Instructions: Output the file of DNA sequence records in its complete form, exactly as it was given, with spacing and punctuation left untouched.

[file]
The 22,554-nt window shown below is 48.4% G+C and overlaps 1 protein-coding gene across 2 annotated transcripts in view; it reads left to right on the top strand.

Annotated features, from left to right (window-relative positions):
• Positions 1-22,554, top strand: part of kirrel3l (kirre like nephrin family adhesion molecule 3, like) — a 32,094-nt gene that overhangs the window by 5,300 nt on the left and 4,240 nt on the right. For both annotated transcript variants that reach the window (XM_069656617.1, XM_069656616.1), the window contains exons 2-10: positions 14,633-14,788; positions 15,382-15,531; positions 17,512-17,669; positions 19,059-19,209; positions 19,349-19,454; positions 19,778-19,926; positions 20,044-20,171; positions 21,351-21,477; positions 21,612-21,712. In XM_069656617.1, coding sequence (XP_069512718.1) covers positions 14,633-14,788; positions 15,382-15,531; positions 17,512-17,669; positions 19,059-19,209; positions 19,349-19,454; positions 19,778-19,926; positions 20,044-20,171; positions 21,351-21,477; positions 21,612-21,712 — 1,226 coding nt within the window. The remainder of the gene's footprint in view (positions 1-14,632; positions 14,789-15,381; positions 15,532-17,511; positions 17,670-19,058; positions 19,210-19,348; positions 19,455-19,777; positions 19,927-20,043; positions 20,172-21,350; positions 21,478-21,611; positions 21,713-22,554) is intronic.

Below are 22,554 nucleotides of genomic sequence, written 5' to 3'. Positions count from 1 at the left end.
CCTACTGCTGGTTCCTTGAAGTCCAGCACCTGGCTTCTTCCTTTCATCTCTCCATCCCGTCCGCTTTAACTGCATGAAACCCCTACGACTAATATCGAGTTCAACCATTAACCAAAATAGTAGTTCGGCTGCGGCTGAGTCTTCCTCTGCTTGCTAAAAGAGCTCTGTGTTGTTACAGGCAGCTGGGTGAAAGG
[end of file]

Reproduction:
The 22,554-nt window shown below is 48.4% G+C and overlaps 1 protein-coding gene across 2 annotated transcripts in view; it reads left to right on the top strand.

Annotated features, from left to right (window-relative positions):
• Positions 1-22,554, top strand: part of kirrel3l (kirre like nephrin family adhesion molecule 3, like) — a 32,094-nt gene that overhangs the window by 5,300 nt on the left and 4,240 nt on the right. For both annotated transcript variants that reach the window (XM_069656617.1, XM_069656616.1), the window contains exons 2-10: positions 14,633-14,788; positions 15,382-15,531; positions 17,512-17,669; positions 19,059-19,209; positions 19,349-19,454; positions 19,778-19,926; positions 20,044-20,171; positions 21,351-21,477; positions 21,612-21,712. In XM_069656617.1, coding sequence (XP_069512718.1) covers positions 14,633-14,788; positions 15,382-15,531; positions 17,512-17,669; positions 19,059-19,209; positions 19,349-19,454; positions 19,778-19,926; positions 20,044-20,171; positions 21,351-21,477; positions 21,612-21,712 — 1,226 coding nt within the window. The remainder of the gene's footprint in view (positions 1-14,632; positions 14,789-15,381; positions 15,532-17,511; positions 17,670-19,058; positions 19,210-19,348; positions 19,455-19,777; positions 19,927-20,043; positions 20,172-21,350; positions 21,478-21,611; positions 21,713-22,554) is intronic.

Below are 22,554 nucleotides of genomic sequence, written 5' to 3'. Positions count from 1 at the left end.
CCTACTGCTGGTTCCTTGAAGTCCAGCACCTGGCTTCTTCCTTTCATCTCTCCATCCCGTCCGCTTTAACTGCATGAAACCCCTACGACTAATATCGAGTTCAACCATTAACCAAAATAGTAGTTCGGCTGCGGCTGAGTCTTCCTCTGCTTGCTAAAAGAGCTCTGTGTTGTTACAGGCAGCTGGGTGAAAGG